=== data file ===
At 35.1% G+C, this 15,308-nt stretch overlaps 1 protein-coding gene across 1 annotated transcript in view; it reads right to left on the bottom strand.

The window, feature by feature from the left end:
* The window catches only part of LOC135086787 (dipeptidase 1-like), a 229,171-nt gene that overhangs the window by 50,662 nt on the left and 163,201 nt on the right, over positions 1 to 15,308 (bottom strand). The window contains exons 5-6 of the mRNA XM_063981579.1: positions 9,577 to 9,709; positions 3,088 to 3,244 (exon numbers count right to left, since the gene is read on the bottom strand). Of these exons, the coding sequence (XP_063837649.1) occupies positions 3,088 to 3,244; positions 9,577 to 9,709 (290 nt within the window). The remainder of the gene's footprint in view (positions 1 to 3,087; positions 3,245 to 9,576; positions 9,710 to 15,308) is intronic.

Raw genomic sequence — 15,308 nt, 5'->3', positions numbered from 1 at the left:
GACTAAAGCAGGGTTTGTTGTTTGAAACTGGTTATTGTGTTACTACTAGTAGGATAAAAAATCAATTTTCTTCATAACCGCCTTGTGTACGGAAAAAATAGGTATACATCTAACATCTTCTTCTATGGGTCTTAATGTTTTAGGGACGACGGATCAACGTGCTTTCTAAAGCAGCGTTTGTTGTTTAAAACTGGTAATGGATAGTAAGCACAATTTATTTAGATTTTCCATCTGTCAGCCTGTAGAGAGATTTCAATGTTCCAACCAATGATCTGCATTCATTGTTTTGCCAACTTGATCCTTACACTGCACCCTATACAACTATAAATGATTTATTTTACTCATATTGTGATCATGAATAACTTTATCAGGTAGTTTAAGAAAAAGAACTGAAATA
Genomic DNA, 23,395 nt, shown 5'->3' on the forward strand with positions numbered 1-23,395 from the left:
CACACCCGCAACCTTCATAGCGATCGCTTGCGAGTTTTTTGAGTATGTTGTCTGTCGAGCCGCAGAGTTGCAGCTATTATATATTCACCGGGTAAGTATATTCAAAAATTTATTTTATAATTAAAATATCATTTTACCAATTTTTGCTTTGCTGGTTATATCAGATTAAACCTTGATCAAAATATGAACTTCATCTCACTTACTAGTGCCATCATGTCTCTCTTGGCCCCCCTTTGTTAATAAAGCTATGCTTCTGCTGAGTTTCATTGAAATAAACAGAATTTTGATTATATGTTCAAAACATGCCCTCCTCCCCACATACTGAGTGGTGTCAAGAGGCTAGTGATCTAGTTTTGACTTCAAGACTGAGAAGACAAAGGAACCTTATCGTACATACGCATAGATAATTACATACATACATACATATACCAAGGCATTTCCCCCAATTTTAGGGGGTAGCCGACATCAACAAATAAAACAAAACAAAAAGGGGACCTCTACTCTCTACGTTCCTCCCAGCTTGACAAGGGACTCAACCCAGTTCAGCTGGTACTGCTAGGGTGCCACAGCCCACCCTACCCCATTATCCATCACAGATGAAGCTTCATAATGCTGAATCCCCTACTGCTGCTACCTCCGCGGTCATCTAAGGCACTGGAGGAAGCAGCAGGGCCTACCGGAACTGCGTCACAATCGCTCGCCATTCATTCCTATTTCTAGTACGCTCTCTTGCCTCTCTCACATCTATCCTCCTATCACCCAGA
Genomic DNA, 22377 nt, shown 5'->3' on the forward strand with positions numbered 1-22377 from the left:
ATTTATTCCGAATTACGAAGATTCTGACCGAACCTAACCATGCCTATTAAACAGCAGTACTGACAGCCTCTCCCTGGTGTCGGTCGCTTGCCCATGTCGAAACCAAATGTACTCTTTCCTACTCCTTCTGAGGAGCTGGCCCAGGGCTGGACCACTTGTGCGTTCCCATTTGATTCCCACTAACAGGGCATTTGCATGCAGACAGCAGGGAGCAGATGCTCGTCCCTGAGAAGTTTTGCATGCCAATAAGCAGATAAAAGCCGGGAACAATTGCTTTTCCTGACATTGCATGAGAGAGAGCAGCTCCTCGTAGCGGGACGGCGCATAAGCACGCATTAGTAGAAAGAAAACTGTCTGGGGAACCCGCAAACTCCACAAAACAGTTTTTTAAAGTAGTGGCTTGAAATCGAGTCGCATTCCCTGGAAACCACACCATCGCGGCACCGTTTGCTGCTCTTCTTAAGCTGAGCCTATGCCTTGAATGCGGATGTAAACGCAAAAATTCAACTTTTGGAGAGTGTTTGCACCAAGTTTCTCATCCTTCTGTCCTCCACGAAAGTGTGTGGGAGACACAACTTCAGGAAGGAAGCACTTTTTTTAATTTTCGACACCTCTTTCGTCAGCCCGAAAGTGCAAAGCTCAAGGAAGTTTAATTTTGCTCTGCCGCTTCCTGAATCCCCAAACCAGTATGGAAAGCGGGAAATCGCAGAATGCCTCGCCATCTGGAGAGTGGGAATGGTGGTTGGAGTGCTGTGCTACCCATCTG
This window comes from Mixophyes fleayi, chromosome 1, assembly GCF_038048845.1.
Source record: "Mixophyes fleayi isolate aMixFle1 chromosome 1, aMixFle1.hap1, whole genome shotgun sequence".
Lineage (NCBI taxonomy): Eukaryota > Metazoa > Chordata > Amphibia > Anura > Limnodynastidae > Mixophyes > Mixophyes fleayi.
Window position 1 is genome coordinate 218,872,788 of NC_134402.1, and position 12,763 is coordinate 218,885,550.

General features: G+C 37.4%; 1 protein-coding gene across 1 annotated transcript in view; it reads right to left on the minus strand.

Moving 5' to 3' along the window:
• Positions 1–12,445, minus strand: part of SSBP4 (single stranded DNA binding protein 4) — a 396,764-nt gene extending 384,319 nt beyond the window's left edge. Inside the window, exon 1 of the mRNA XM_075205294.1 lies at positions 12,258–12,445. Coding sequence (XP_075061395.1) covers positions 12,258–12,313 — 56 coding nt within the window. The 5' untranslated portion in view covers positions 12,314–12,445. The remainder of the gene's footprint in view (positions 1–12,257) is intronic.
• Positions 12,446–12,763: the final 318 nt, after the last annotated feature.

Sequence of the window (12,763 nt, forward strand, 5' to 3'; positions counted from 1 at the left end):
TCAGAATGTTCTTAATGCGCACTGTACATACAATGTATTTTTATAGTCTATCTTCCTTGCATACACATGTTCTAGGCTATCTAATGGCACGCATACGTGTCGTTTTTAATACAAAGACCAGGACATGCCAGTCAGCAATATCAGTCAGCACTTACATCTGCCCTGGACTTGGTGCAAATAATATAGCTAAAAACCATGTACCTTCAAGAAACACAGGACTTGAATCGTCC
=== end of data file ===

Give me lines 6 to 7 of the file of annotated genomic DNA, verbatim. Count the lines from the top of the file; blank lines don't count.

Genomic DNA, 23,395 nt, shown 5'->3' on the forward strand with positions numbered 1-23,395 from the left:
CACACCCGCAACCTTCATAGCGATCGCTTGCGAGTTTTTTGAGTATGTTGTCTGTCGAGCCGCAGAGTTGCAGCTATTATATATTCACCGGGTAAGTATATTCAAAAATTTATTTTATAATTAAAATATCATTTTACCAATTTTTGCTTTGCTGGTTATATCAGATTAAACCTTGATCAAAATATGAACTTCATCTCACTTACTAGTGCCATCATGTCTCTCTTGGCCCCCCTTTGTTAATAAAGCTATGCTTCTGCTGAGTTTCATTGAAATAAACAGAATTTTGATTATATGTTCAAAACATGCCCTCCTCCCCACATACTGAGTGGTGTCAAGAGGCTAGTGATCTAGTTTTGACTTCAAGACTGAGAAGACAAAGGAACCTTATCGTACATACGCATAGATAATTACATACATACATACATATACCAAGGCATTTCCCCCAATTTTAGGGGGTAGCCGACATCAACAAATAAAACAAAACAAAAAGGGGACCTCTACTCTCTACGTTCCTCCCAGCTTGACAAGGGACTCAACCCAGTTCAGCTGGTACTGCTAGGGTGCCACAGCCCACCCTACCCCATTATCCATCACAGATGAAGCTTCATAATGCTGAATCCCCTACTGCTGCTACCTCCGCGGTCATCTAAGGCACTGGAGGAAGCAGCAGGGCCTACCGGAACTGCGTCACAATCGCTCGCCATTCATTCCTATTTCTAGTACGCTCTCTTGCCTCTCTCACATCTATCCTCCTATCACCCAGA